For those who prefer to make corrections with imaging software, the RAW capture mode is ideal. A NEF format photo can be extensively modified (including Noise Reduction) while maintaining optical quality; it can also retain more highlight/shadow detail. Even the newest version of the Nikon View software is not very versatile so I strongly recommend the optional Nikon Capture NX 2 (approximately $150) or an Adobe program for RAW photo enhancement and conversion. Capture NX 2 is the best bet in terms of versatility and this program provides a bonus: the level of Active D-Lighting can be modified so it’s just right for any specific image.
Note: Recently, Nikon upgraded the View NX software, providing additional tools for modification of RAW image files, prior to conversion. See Nikon ViewNX 1.3.0 for Mac or Nikon ViewNX 1.3.0 for Windows. The new v.1.3 is preferable to the original program, although the optional Capture NX 2 is still preferable in terms of speed and versatility.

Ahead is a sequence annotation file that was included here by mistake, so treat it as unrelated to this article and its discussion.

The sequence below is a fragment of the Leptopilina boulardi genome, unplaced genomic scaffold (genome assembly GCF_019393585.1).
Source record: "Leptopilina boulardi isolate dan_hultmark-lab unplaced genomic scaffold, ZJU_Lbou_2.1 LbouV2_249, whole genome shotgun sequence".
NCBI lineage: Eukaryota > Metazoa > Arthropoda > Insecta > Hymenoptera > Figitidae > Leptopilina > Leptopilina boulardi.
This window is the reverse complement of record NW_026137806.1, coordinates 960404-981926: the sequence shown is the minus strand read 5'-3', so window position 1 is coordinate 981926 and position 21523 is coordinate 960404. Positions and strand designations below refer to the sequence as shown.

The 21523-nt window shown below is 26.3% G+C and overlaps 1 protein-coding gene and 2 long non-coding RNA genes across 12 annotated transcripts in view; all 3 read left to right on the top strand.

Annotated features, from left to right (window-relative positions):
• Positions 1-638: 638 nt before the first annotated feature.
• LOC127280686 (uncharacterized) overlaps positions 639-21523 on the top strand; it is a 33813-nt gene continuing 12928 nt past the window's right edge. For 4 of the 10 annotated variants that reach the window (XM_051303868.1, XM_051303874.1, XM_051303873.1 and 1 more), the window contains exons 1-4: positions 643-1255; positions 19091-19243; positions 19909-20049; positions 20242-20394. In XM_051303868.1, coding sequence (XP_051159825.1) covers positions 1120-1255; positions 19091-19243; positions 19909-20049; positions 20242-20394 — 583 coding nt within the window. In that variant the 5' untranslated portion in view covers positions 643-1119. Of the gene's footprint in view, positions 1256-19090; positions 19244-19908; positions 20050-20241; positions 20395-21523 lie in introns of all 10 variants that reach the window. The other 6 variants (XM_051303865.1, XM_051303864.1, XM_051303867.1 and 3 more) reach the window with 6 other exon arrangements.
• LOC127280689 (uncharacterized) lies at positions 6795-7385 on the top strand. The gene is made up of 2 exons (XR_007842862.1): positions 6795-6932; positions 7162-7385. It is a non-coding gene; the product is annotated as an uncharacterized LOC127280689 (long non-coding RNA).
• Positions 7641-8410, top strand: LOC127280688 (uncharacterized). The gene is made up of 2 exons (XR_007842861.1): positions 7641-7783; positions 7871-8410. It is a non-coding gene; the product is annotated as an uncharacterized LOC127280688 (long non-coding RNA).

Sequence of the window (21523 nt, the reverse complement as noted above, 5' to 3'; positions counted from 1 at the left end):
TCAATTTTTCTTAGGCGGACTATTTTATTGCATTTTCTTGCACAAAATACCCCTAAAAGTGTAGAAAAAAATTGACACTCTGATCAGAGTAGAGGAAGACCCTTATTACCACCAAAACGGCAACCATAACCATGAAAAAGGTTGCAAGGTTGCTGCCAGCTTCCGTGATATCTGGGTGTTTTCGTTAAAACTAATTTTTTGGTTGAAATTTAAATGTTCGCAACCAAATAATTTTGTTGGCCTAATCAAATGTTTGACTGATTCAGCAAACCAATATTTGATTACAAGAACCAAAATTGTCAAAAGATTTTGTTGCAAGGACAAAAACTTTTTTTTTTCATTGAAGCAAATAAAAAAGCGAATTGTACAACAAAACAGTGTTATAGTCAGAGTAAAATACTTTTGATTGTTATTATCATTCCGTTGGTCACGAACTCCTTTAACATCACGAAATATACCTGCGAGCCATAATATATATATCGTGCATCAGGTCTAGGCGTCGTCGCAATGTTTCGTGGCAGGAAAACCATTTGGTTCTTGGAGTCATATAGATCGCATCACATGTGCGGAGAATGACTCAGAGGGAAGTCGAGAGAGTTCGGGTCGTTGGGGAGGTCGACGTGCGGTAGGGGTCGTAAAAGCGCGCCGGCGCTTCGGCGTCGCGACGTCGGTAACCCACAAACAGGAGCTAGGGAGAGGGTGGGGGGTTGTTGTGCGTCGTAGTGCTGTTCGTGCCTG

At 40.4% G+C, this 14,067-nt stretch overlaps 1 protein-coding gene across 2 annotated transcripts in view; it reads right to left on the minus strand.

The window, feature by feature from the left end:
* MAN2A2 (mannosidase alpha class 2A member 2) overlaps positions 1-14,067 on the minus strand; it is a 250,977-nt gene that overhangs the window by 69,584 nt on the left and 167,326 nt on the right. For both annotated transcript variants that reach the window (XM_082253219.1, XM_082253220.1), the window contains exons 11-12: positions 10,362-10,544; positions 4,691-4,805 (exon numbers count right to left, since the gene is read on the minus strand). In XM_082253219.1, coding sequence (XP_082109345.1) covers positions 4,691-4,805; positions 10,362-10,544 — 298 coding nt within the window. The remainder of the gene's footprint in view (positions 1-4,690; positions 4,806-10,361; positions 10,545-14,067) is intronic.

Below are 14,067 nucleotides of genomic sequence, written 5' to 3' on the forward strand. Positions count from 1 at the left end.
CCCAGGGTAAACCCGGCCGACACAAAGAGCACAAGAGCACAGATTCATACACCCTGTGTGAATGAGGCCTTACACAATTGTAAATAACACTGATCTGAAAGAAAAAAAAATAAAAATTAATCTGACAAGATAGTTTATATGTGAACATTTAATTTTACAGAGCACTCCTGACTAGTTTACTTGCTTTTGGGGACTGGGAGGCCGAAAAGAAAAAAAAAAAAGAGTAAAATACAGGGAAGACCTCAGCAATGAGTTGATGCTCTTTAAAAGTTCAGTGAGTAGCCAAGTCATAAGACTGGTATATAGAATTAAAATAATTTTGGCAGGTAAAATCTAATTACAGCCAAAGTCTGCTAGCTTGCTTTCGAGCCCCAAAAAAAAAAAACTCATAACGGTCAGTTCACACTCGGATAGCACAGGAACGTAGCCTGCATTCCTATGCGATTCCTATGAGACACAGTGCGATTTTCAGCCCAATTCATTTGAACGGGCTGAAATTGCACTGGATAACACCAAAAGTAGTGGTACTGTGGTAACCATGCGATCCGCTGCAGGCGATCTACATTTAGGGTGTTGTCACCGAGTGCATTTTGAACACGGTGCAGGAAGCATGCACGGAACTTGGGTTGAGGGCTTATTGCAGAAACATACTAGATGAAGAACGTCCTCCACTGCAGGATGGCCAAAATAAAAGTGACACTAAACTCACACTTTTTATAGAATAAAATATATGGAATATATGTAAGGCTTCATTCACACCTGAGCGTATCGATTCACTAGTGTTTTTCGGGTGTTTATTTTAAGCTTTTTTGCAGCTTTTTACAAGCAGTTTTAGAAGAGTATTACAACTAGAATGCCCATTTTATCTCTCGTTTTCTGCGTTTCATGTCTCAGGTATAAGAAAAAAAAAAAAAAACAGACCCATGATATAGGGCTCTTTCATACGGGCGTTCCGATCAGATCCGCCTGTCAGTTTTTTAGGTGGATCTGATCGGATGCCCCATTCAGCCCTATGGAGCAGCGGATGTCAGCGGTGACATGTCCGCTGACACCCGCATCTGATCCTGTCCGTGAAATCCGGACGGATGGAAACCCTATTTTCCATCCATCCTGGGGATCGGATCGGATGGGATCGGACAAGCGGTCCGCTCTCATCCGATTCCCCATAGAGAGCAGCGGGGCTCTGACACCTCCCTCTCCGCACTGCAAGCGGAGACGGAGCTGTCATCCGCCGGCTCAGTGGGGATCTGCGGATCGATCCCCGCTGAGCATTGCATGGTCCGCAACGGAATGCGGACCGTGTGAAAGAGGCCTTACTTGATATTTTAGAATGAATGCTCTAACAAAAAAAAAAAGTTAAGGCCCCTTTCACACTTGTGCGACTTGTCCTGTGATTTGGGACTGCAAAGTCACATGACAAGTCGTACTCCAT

The Bottom Line
During extensive nature, action, travel and portrait photography, the D90 proved to be unusually fast, reliable and versatile. In terms of image quality, it was competitive with more expensive cameras. Aside from its numerous capabilities, this 12.3 megapixel model is also compatible with a vast range of accessories: most of the same types of optional extras available for professional cameras. All of that combines to make this a “best value” DSLR in my book. While HD video capture will not be of interest to everyone, the Nikon D90 is a very desirable camera in more conventional aspects, making it a perfect choice for photography enthusiasts.
Get information and user reviews for this camera from Amazon: Nikon D90 12.3MP Digital SLR Camera (Body Only)